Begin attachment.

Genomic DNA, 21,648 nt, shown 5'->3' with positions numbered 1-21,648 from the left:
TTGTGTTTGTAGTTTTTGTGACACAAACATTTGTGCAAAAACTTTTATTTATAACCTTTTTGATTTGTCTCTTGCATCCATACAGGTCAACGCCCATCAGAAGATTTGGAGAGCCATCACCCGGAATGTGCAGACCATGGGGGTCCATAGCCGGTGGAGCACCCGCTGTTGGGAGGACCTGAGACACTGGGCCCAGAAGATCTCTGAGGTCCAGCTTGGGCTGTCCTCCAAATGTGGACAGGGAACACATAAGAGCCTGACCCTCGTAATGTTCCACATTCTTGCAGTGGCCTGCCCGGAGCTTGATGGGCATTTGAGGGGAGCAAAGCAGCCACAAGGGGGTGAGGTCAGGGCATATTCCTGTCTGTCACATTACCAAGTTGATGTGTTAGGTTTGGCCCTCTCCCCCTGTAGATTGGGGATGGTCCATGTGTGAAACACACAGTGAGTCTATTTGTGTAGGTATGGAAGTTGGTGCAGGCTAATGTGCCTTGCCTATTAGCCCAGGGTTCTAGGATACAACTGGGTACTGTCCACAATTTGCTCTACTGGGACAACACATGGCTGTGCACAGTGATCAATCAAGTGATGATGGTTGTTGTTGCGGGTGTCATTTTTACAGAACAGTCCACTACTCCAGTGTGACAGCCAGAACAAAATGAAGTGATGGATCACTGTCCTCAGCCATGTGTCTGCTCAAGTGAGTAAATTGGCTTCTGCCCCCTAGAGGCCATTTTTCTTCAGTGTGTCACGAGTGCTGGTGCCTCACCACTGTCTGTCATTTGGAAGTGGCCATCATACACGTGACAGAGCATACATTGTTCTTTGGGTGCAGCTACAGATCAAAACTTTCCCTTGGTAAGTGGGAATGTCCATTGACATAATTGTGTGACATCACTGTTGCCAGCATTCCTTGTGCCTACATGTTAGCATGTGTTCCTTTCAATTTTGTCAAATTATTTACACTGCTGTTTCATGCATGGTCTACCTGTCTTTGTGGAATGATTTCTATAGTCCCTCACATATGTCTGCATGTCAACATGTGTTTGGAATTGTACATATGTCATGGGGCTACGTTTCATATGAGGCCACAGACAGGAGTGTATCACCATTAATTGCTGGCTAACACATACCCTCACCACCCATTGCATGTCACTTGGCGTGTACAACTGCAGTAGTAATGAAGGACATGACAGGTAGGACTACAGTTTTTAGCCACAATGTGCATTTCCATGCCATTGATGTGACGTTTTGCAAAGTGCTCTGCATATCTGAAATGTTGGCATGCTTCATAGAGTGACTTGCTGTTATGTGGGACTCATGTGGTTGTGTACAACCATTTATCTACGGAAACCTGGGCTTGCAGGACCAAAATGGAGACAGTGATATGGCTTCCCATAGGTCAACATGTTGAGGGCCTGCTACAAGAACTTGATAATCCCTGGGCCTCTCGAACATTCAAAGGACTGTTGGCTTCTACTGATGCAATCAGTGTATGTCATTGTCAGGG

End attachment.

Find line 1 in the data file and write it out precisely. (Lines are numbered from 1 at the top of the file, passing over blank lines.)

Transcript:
Genomic DNA, 21,648 nt, shown 5'->3' with positions numbered 1-21,648 from the left: